Bill Ackman, a billionaire investor and the founder of the hedge fund management company Pershing Square Capital Management, has said that he wouldn't invest in bitcoin because it is a purely speculative asset.
"It is only worth what someone else will buy it from you for," said Ackman earlier this week in a webinar hosted by the New York City-based Fifth Avenue Synagogue.
But there are some other interesting cryptocurrencies, according to Ackman. He gave an example of Helium. Helium (HNT) is a token of the Helium project, which has built a decentralized wireless network. It sells so-called Helium Hotspots, like a small router, and provides HNT in return for hotspot usage.
"By deploying a simple device in your home or office, you can provide your city with miles of low-power network coverage for billions of devices and earn a new cryptocurrency, HNT," reads Helium's website. "Hotspots earn HNT for building and securing network infrastructure and transferring device data."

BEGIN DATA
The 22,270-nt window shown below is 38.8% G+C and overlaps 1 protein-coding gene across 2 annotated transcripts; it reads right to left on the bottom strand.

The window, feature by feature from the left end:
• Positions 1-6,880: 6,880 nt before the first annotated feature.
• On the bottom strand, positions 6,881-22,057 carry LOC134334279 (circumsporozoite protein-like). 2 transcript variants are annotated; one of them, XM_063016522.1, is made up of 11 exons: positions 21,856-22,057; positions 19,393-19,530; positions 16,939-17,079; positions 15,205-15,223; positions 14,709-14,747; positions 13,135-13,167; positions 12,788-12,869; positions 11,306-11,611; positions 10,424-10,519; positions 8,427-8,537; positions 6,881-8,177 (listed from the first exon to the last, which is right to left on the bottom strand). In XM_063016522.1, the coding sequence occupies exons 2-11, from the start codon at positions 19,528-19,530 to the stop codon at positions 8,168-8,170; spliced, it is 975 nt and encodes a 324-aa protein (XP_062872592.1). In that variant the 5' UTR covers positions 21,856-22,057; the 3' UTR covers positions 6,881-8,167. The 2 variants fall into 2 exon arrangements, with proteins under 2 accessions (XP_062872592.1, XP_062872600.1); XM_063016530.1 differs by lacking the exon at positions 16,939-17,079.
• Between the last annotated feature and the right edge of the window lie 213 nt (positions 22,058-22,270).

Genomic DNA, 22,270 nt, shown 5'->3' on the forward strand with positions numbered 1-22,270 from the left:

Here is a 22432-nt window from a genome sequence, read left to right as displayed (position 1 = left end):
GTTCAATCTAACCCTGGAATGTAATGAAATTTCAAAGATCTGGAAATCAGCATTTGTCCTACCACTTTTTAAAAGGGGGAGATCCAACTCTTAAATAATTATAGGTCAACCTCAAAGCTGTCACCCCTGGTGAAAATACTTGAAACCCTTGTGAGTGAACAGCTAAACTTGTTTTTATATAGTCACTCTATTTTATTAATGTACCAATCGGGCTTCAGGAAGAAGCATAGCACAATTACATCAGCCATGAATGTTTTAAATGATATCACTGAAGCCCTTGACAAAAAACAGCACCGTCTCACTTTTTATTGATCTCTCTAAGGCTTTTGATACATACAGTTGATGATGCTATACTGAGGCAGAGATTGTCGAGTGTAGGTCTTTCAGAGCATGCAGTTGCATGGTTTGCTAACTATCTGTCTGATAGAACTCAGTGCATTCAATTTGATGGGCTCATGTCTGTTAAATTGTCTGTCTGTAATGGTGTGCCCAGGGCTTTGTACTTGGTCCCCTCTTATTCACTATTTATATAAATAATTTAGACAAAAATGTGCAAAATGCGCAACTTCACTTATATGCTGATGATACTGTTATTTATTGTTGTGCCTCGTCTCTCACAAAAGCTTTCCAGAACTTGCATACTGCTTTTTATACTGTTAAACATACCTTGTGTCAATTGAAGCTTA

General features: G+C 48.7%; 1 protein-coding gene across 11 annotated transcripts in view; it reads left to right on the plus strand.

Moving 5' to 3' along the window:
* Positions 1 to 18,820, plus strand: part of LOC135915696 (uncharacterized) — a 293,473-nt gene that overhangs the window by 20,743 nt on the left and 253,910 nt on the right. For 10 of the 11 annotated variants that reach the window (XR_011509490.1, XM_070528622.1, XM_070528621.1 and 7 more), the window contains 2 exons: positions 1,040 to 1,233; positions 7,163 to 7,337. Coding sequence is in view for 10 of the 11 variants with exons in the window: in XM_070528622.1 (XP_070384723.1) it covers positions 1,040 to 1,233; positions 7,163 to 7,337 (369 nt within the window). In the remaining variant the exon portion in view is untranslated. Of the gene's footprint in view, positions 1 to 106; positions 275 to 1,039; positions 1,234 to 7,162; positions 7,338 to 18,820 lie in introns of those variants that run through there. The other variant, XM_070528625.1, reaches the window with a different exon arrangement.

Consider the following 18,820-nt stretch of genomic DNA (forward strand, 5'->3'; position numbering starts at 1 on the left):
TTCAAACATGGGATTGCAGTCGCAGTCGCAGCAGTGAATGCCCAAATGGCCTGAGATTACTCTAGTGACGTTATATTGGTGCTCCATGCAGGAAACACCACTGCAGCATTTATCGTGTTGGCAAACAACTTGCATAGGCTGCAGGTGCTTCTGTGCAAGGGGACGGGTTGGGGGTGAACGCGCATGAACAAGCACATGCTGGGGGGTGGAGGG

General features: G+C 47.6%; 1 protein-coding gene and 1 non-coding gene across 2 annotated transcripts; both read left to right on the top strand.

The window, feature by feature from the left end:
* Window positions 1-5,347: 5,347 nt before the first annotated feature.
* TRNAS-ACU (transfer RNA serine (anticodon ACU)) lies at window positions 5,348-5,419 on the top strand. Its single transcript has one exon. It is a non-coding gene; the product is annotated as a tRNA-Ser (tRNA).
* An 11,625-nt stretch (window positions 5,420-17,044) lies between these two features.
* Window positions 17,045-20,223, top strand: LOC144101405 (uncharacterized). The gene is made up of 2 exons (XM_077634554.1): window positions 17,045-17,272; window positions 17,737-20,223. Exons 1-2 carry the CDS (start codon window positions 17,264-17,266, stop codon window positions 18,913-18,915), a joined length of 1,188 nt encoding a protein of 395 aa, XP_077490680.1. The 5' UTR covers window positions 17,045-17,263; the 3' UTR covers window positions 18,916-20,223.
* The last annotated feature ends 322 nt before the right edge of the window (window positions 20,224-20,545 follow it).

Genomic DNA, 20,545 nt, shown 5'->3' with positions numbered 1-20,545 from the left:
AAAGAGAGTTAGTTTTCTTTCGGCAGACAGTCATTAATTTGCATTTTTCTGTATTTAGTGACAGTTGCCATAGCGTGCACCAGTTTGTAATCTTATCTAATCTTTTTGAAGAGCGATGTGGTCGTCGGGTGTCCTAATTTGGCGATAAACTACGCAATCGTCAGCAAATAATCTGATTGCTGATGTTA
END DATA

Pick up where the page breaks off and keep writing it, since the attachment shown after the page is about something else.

Ackman said Helium is "motivating people to build out a global wireless network" but clarified that neither he nor Pershing have invested in the project or its token.
Helium was founded in 2013 and is backed by investors like Union Square Ventures and Multicoin Capital.
Ackman said he is expanding his knowledge about crypto as it is a sort of interesting phenomenon but hasn't invested in any cryptocurrency.
"I think crypto is here to stay," said Ackman. "It's really interesting in terms of the business opportunities it helps create, although I wouldn't invest in bitcoin or currency that's a pure speculative asset."
This is not the first time Ackman has shared his views on bitcoin or crypto. Earlier this month, at The Wall Street Journal's Future of Everything Festival, Ackman said bitcoin has no intrinsic value.
"Intrinsic value to me is driven by cash generation," said Ackman. "You have to be able to build a discounted cash flow calculation."
Ackman said he would be concerned if one of his friends had a lot of their net worth invested in one or more cryptocurrencies. "I'd want them to take the money, put it into something a little more durable," he said. Ackman is also not a gold investor because of similar reasons, he said.
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